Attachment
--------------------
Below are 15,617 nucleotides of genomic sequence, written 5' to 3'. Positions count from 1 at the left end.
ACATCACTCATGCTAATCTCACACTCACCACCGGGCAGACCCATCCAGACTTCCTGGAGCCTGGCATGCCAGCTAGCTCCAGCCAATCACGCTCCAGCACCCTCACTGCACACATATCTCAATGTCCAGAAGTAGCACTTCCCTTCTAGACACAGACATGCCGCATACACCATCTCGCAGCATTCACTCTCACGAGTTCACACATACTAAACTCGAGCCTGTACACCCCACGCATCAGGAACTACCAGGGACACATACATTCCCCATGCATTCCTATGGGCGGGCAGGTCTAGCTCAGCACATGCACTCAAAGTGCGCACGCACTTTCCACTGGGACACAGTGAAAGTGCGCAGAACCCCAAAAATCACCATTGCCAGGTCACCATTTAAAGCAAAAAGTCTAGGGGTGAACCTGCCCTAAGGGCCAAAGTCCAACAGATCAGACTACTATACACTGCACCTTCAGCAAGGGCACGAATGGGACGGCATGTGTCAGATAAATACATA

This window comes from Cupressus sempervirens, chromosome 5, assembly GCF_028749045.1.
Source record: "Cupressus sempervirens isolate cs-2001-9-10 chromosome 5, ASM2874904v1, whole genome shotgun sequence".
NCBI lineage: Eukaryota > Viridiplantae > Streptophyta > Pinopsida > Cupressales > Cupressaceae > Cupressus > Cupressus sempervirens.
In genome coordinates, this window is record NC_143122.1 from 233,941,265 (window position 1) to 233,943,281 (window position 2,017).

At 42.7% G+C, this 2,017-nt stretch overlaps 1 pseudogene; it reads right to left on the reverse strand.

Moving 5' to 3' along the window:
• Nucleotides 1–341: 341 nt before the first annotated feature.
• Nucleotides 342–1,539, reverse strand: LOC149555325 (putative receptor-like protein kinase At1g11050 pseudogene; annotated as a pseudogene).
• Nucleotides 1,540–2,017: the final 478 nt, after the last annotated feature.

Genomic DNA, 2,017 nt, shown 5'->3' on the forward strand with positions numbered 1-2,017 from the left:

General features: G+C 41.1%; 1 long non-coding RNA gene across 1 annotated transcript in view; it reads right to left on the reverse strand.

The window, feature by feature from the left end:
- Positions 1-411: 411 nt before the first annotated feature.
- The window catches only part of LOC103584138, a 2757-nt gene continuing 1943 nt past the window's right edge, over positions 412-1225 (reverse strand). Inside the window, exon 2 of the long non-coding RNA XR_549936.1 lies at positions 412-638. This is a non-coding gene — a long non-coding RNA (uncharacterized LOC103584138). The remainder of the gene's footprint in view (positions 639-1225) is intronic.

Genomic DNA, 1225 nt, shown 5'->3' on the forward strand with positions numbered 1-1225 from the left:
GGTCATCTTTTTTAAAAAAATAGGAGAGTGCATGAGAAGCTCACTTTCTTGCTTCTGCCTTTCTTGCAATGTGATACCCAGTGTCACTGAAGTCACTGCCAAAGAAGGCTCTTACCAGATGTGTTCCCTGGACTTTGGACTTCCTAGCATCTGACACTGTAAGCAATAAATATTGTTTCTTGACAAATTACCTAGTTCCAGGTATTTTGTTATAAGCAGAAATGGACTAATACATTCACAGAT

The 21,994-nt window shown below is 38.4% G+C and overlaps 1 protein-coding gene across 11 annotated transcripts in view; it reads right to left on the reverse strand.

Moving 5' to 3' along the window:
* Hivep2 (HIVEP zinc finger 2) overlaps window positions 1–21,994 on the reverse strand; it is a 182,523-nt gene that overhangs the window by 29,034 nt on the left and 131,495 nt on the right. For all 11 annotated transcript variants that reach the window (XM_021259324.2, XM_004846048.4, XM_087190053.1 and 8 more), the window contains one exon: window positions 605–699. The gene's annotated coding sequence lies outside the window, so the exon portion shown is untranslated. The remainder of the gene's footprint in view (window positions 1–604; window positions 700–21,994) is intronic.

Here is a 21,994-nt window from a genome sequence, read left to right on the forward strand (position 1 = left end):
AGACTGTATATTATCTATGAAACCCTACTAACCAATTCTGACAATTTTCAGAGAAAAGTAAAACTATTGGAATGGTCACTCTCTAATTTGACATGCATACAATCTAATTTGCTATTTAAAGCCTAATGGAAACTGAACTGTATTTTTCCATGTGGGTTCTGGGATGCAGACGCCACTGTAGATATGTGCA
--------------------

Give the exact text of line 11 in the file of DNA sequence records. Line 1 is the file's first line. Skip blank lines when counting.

• Nucleotides 1,540–2,017: the final 478 nt, after the last annotated feature.